Anger as it’s confirmed Edinburgh hospital unit will move to Glasgow

Dr Hala Gammoh is angry about the service moving to Glasgow.

Dr Hala Gammoh is angry about the service moving to Glasgow.

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PARENTS today said they were devastated by the decision to close a world-leading specialist cleft lip and palate unit in Edinburgh and centralise the service in Glasgow.

They had campaigned for more than a year to save the surgical unit at the Capital’s Sick Kids Hospital.

But Health Secretary Shona Robison decided services in Edinburgh and Glasgow should be merged on one site in the west. She said it would ensure a “safe and sustainable service” for cleft patients across Scotland. The merger will start early in the new year, leading to a single surgical team within six months.

Dr Hala Stephens, a GP and mother-of-three from Joppa, whose nine-year-old son Jakob has had surgery at the Capital unit, said she was very disappointed at the decision.

“We have had an amazing service in Edinburgh,” she said. “My son had amazing results from the operation and the speech therapy and to lose that service is absolutely gutting. It’s such a shame our voice had not been listened to.

“Jakob is awaiting an operation in the next few weeks so now we don’t know what is going to happen about that.”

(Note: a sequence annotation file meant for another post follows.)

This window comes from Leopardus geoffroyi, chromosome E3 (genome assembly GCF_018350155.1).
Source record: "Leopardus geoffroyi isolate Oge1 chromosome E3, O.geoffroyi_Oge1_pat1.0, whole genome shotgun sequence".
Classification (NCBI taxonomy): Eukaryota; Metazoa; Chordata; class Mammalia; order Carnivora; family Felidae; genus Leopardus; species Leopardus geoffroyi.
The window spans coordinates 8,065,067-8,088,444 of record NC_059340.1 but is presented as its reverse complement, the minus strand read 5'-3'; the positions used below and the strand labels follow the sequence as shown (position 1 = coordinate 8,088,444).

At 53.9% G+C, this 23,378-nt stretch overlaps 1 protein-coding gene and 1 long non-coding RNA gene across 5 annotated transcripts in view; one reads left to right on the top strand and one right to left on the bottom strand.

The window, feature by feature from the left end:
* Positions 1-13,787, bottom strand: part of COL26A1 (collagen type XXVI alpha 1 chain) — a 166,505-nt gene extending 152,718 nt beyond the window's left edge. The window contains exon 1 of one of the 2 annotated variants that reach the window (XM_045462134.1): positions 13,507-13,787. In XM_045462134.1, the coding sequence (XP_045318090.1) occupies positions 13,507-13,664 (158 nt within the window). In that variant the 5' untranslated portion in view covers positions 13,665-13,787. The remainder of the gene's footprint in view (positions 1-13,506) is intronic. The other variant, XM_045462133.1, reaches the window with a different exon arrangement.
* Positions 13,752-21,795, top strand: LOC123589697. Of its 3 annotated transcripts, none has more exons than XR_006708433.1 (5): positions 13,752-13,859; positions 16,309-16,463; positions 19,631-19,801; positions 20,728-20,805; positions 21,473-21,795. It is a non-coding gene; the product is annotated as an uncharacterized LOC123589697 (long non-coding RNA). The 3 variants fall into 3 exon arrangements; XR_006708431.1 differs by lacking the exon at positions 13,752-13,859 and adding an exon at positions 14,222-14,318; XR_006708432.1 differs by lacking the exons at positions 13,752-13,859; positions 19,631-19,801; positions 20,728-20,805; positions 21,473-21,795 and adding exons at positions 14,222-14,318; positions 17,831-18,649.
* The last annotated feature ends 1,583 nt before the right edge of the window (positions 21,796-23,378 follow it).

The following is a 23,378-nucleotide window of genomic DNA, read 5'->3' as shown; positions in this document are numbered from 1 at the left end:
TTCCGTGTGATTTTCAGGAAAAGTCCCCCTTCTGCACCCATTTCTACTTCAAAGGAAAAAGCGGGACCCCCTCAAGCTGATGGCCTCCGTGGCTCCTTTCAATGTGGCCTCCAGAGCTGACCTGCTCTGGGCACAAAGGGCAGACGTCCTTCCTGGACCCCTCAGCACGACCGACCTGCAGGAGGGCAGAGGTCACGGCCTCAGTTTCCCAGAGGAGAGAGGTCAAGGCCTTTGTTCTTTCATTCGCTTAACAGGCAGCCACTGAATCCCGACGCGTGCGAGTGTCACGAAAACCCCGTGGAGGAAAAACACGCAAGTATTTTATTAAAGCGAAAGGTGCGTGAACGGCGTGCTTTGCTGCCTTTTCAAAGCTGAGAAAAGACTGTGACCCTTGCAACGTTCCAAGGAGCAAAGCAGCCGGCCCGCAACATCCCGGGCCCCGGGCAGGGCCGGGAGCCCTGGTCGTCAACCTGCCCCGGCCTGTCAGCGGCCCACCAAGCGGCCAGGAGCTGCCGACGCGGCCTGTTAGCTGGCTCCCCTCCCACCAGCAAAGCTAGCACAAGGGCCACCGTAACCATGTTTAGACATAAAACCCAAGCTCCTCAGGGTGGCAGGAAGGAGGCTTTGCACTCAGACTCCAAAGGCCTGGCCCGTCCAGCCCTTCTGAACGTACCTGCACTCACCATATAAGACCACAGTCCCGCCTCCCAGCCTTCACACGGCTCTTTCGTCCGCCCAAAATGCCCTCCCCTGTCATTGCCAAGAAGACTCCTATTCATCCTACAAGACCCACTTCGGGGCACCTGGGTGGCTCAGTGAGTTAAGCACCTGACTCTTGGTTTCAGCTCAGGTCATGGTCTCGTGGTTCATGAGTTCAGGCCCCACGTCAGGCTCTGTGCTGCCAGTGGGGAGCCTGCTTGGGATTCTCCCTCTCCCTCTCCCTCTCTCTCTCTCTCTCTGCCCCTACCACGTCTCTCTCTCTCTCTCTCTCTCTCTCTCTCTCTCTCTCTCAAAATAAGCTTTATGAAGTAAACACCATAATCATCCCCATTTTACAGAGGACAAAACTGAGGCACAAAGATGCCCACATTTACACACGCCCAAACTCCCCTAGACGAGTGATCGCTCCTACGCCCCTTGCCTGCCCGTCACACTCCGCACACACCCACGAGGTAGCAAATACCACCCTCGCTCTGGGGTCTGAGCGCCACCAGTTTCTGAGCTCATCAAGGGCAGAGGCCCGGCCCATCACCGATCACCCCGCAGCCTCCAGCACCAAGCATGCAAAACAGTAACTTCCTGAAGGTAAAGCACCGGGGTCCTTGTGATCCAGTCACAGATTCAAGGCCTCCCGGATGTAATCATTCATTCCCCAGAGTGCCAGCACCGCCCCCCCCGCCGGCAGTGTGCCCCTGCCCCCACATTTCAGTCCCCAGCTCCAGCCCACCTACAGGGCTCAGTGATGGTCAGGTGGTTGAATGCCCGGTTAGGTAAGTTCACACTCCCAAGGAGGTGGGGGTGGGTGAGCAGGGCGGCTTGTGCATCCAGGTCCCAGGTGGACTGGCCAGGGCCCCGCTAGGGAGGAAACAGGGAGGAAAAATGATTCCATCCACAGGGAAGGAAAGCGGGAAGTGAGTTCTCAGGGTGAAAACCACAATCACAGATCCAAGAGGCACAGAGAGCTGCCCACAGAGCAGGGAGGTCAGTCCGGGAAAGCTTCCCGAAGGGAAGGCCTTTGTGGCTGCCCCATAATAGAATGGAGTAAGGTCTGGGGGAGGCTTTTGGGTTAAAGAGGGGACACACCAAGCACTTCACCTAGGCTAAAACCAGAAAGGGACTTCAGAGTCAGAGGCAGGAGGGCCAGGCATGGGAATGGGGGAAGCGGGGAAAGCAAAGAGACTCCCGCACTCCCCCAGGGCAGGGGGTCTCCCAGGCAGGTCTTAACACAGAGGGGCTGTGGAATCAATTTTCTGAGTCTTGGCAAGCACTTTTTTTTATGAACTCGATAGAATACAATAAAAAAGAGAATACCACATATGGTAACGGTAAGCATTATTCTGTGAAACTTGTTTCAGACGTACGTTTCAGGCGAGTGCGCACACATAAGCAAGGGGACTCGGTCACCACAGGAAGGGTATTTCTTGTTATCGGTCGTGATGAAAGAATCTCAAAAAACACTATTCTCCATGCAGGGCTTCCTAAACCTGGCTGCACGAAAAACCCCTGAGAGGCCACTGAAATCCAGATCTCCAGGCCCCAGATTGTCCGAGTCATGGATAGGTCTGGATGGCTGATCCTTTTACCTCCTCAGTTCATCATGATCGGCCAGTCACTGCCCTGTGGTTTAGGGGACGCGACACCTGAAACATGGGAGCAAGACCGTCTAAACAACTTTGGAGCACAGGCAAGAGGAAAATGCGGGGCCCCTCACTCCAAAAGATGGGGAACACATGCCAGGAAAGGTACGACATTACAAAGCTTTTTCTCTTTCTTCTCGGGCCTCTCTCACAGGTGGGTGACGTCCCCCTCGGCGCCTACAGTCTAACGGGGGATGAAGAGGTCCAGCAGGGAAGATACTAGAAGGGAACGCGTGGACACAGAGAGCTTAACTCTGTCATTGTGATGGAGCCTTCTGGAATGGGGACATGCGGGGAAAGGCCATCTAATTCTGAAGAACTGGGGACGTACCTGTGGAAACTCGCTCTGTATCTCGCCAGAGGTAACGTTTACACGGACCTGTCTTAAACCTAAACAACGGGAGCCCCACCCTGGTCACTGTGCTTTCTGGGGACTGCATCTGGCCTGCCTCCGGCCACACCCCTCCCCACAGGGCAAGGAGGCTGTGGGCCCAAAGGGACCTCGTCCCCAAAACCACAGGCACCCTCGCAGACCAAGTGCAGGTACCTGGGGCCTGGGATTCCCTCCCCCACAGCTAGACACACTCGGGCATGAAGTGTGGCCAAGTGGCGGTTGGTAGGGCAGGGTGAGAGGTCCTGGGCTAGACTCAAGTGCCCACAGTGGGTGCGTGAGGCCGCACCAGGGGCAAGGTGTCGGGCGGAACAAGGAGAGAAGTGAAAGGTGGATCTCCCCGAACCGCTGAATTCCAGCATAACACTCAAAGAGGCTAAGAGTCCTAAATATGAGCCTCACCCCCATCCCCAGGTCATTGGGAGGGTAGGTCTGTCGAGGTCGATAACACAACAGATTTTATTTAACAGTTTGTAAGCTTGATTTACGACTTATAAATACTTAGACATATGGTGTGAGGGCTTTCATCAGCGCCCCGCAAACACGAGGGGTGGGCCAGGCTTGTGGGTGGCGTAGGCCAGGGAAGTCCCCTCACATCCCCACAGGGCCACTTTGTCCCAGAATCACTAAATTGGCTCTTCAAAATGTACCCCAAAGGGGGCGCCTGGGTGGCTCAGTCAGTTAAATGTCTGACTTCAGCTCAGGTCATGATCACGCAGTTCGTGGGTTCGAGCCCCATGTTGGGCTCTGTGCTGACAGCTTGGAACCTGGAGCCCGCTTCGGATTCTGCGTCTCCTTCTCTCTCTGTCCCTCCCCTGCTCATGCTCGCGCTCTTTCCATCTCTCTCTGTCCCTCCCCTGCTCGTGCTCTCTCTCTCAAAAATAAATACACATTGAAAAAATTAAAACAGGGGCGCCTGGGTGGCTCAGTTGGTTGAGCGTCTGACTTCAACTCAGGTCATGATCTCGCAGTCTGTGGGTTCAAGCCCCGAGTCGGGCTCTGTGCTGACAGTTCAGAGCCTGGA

The centralisation in Glasgow had been recommended by NHS bosses. But parents argued Edinburgh’s team was world-leading and had better outcomes than Glasgow. Luke Dalrymple, whose son Orran also had surgery in Edinburgh, said the government’s decision was “terrible”.

He said: “We had been hopeful it would not come to pass. It’s really disappointing.

“All the evidence pointed in our direction, yet this is the decision they made.”

He said he feared the expertise of the Edinburgh team could now be lost.

“It’s an amazing team and they have fantastic results, but it seems quite likely to me we will lose them, which will be devastating.”

More than 100 babies are born in Scotland each year with a facial cleft, which occurs when parts of the face do not fuse together during pregnancy.

Conservative Lothian MSP Miles Briggs said: “This is one of the worst decisions regarding our health service this SNP government has taken and a bitter blow to thousands of patients and their families up and down eastern Scotland.

“Ministers have completely failed to listen to the views of clinicians, patients and campaigners.”

Edinburgh Western MSP and Lib Dem health spokesman Alex-Cole Hamilton said: “This is very sad news for campaigners who worked tirelessly to keep the cleft unit open in Edinburgh.

“It’s an example of the Scottish Government looking to economies of scale over patient needs.”

Labour said it appeared no consideration had been given to the impact on patients and their families.

Edinburgh Eastern SNP MSP Ash Denham, who spoke up for the Edinburgh unit in parliament, said: “Whilst this is not the outcome I was hoping for I now hope that the external expert working groups advice does lead to a safe and sustainable service for all patients.”

ian.swanson@edinburghnews.com